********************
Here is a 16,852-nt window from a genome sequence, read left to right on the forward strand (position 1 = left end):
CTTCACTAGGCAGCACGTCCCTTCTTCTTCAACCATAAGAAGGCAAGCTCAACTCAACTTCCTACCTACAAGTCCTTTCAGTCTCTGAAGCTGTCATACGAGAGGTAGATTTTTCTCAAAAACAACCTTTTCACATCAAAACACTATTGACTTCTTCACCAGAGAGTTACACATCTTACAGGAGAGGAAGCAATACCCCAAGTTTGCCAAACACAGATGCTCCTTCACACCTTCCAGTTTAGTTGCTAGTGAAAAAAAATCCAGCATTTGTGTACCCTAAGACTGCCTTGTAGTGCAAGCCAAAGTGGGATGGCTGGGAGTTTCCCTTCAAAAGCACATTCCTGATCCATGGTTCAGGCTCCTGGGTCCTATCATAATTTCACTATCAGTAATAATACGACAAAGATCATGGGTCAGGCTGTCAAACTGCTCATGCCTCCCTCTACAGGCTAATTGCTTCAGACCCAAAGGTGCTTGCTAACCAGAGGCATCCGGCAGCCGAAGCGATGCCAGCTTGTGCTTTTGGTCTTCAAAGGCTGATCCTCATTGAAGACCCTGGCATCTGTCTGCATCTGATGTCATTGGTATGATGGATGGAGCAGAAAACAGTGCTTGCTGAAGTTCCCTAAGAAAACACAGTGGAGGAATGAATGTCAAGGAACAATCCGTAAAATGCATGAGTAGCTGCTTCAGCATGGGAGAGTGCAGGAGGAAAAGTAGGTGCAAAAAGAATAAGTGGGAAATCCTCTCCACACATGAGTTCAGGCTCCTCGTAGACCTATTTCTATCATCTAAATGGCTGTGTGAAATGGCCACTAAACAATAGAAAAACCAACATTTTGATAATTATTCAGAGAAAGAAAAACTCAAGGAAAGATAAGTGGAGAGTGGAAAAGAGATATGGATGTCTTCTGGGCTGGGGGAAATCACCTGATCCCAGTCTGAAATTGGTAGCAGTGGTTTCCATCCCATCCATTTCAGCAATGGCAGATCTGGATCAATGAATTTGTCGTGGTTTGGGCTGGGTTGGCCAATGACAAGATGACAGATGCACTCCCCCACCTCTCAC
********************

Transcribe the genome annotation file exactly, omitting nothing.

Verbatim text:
Here is a 16,852-nt window from a genome sequence, read left to right on the forward strand (position 1 = left end):
CTTCACTAGGCAGCACGTCCCTTCTTCTTCAACCATAAGAAGGCAAGCTCAACTCAACTTCCTACCTACAAGTCCTTTCAGTCTCTGAAGCTGTCATACGAGAGGTAGATTTTTCTCAAAAACAACCTTTTCACATCAAAACACTATTGACTTCTTCACCAGAGAGTTACACATCTTACAGGAGAGGAAGCAATACCCCAAGTTTGCCAAACACAGATGCTCCTTCACACCTTCCAGTTTAGTTGCTAGTGAAAAAAAATCCAGCATTTGTGTACCCTAAGACTGCCTTGTAGTGCAAGCCAAAGTGGGATGGCTGGGAGTTTCCCTTCAAAAGCACATTCCTGATCCATGGTTCAGGCTCCTGGGTCCTATCATAATTTCACTATCAGTAATAATACGACAAAGATCATGGGTCAGGCTGTCAAACTGCTCATGCCTCCCTCTACAGGCTAATTGCTTCAGACCCAAAGGTGCTTGCTAACCAGAGGCATCCGGCAGCCGAAGCGATGCCAGCTTGTGCTTTTGGTCTTCAAAGGCTGATCCTCATTGAAGACCCTGGCATCTGTCTGCATCTGATGTCATTGGTATGATGGATGGAGCAGAAAACAGTGCTTGCTGAAGTTCCCTAAGAAAACACAGTGGAGGAATGAATGTCAAGGAACAATCCGTAAAATGCATGAGTAGCTGCTTCAGCATGGGAGAGTGCAGGAGGAAAAGTAGGTGCAAAAAGAATAAGTGGGAAATCCTCTCCACACATGAGTTCAGGCTCCTCGTAGACCTATTTCTATCATCTAAATGGCTGTGTGAAATGGCCACTAAACAATAGAAAAACCAACATTTTGATAATTATTCAGAGAAAGAAAAACTCAAGGAAAGATAAGTGGAGAGTGGAAAAGAGATATGGATGTCTTCTGGGCTGGGGGAAATCACCTGATCCCAGTCTGAAATTGGTAGCAGTGGTTTCCATCCCATCCATTTCAGCAATGGCAGATCTGGATCAATGAATTTGTCGTGGTTTGGGCTGGGTTGGCCAATGACAAGATGACAGATGCACTCCCCCACCTCTCAC